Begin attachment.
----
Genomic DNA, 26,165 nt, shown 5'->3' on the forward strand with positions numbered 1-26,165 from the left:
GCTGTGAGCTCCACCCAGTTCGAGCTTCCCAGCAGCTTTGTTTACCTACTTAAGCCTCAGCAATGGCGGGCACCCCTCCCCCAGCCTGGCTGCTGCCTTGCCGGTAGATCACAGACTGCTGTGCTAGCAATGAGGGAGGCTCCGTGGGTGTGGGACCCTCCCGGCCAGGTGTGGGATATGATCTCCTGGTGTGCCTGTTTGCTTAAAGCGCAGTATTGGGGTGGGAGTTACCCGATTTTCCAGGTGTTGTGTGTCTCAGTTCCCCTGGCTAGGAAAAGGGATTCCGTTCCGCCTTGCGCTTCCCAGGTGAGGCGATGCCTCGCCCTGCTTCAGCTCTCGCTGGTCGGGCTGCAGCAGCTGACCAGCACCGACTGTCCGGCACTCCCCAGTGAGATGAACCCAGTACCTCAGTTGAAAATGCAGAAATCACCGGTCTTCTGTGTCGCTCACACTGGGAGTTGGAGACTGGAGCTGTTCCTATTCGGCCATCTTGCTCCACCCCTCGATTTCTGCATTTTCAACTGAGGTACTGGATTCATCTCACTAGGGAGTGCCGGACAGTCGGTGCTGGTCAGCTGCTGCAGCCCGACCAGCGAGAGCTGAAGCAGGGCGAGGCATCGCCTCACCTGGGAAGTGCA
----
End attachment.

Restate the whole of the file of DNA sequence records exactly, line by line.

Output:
Genomic DNA, 26,165 nt, shown 5'->3' on the forward strand with positions numbered 1-26,165 from the left:
GCTGTGAGCTCCACCCAGTTCGAGCTTCCCAGCAGCTTTGTTTACCTACTTAAGCCTCAGCAATGGCGGGCACCCCTCCCCCAGCCTGGCTGCTGCCTTGCCGGTAGATCACAGACTGCTGTGCTAGCAATGAGGGAGGCTCCGTGGGTGTGGGACCCTCCCGGCCAGGTGTGGGATATGATCTCCTGGTGTGCCTGTTTGCTTAAAGCGCAGTATTGGGGTGGGAGTTACCCGATTTTCCAGGTGTTGTGTGTCTCAGTTCCCCTGGCTAGGAAAAGGGATTCCGTTCCGCCTTGCGCTTCCCAGGTGAGGCGATGCCTCGCCCTGCTTCAGCTCTCGCTGGTCGGGCTGCAGCAGCTGACCAGCACCGACTGTCCGGCACTCCCCAGTGAGATGAACCCAGTACCTCAGTTGAAAATGCAGAAATCACCGGTCTTCTGTGTCGCTCACACTGGGAGTTGGAGACTGGAGCTGTTCCTATTCGGCCATCTTGCTCCACCCCTCGATTTCTGCATTTTCAACTGAGGTACTGGATTCATCTCACTAGGGAGTGCCGGACAGTCGGTGCTGGTCAGCTGCTGCAGCCCGACCAGCGAGAGCTGAAGCAGGGCGAGGCATCGCCTCACCTGGGAAGTGCA